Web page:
Over the past several months, as our family has hunkered down and socially distanced, like every other family, we found ourselves faced with more together time than we've ever had. While our hearts continue to be broken with news of each new person affected or lost to the coronavirus, we found our little family very appreciative for the forced pause on our otherwise busy schedule.
We have caught up on much needed sleep and figured out a schedule to balance school/work as best we can. We have flourished with daily bike rides and outdoor activities while happily indulging in catching up on books, movies, and tv shows we?d not had time for in the past. I've loved embracing with our kids the idea of ?being bored? and the creativity that comes from hours at home with nothing on the agenda? and yet we are human. So, let's be honest, woven between all of these good things are arguments, bickering, sarcasm, and exasperation!
Even the healthiest relationships are being tested during the constant close encounters and ours is no different or special in that way. I realized early on that constant good behavior by any of us was unrealistic so, as things started to get snippy around here, I was relieved to learn that our family therapists were available for online sessions and that has been a balm for us all.
Early on, I came across an idea from a mom on the internet. She realized her family had been apologizing to each other every night at bedtime and realized it was so helpful. I thought that was brilliant and we decided to incorporate it into our evening prayer time. We do our best to talk through and apologize for any unkind words or blow-ups together once things are calm at the end of the day and it has paved the way to discussing fears and being vulnerable. It's not perfect but it is a healthy way to communicate, both through listening and feeling heard, when all we have is each other right now.
About that same time, I participated in a neighborhood Zoom prayer time. The centering text was on the serenity prayer written by Reinhold Niebuhr. First, we analyzed the most commonly known 3 lines of the text:
GOD, grant me the serenity to accept the things I cannot change,? courage to change the things I can, and the wisdom to know the difference.?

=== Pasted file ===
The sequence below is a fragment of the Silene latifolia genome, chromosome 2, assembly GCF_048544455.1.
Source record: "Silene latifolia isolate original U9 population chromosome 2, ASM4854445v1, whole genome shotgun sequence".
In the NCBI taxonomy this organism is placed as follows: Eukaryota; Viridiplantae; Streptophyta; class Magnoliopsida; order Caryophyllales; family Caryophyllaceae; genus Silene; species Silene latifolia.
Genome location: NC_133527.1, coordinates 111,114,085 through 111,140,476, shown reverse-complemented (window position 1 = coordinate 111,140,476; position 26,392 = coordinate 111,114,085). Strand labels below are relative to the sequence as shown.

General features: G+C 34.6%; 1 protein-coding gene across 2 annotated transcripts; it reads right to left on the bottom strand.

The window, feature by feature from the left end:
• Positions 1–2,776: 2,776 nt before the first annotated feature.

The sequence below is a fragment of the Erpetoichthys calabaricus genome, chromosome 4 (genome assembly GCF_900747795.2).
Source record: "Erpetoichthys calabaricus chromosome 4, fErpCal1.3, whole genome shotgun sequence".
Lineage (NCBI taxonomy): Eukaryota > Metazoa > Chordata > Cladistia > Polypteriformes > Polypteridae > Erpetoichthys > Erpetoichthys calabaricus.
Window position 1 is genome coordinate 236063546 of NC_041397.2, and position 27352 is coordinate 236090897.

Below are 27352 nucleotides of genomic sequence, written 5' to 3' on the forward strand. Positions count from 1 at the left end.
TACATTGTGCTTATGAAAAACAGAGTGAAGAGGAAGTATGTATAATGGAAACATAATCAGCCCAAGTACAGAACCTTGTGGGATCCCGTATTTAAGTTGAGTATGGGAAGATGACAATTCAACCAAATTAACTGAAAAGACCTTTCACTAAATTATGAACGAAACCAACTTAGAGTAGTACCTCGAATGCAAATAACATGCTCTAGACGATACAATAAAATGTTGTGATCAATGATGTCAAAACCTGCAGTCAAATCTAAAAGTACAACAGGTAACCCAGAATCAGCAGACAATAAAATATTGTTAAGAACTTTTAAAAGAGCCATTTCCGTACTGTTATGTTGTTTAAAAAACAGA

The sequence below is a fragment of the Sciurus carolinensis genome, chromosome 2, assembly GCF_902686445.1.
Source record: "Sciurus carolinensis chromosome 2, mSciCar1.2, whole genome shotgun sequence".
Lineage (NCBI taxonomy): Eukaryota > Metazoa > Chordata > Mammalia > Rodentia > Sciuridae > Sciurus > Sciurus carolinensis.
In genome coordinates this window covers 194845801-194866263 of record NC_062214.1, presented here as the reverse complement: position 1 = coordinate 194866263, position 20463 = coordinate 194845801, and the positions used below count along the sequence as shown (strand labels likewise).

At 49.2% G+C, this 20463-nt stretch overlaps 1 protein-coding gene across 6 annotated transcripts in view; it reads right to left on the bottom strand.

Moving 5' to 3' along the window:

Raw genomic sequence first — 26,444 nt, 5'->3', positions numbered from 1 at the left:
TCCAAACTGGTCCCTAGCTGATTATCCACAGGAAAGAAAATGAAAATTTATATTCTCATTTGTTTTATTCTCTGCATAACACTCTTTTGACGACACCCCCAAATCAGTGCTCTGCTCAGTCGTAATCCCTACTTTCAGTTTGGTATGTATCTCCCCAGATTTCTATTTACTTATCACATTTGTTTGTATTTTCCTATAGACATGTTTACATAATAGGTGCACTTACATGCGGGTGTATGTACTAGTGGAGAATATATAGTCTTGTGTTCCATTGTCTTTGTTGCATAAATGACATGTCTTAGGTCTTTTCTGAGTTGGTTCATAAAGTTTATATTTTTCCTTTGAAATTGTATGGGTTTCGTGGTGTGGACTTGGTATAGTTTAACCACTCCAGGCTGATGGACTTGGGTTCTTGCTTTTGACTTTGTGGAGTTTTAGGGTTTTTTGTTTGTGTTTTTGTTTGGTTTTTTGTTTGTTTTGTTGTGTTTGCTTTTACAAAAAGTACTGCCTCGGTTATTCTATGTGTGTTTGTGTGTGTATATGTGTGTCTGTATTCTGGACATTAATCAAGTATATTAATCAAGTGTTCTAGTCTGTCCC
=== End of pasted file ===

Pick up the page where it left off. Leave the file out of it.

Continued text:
We listed things we aren't able to change that bring us fear or frustration right now. As a prayer to combat these fears, we discussed Philippians 4:7 ?And the peace of God, which transcends all understanding, will guard your hearts and minds in Christ Jesus' and Psalm 46:10 ?Be still and know that I am God.?
To help us contrast it with a list of things we are currently in control of, we read Deuteronomy 31:6 ?Be strong and courageous. Do not be afraid, for the LORD your God goes with you; He will never leave you nor forsake you,? 2 Timothy 1:7 ?For the Spirit God gave us does not make us timid, but gives us power, love and self-discipline?, and Proverbs 3:5?6 ?Trust in the Lord with all your heart and lean not on your own understanding; in all ways submit to Him, and He will make your paths straight.?
To gain confidence in the wisdom provided for us, we looked to Timothy 3:15?17 ?and how from infancy you have known the Holy Scriptures, which are able to make you wise for salvation through faith in Christ Jesus. All Scripture is God-breathed and is useful for teaching, rebuking, correcting and training in righteousness, so that the servant of God may be thoroughly equipped for every good work.?
I had never realized there was more to the serenity prayer past those first 3 lines; how relevant the words are to our current situation! By identifying our own fears, acknowledging the tools we have to get through this uncertain time, and looking to God as the guide through it all we are able to curate healthy relationships with each other despite the strain because of the hope God provides.
Living one day at a time; enjoying one moment at a time; accepting hardship as the pathway to peace. Taking, as He did, this sinful world as it is, not as I would have it. Trusting that He will make all things right if I surrender to His will;?that I may be reasonably happy in this life, and supremely happy with Him forever in the next. Amen.
? Kelly Barsch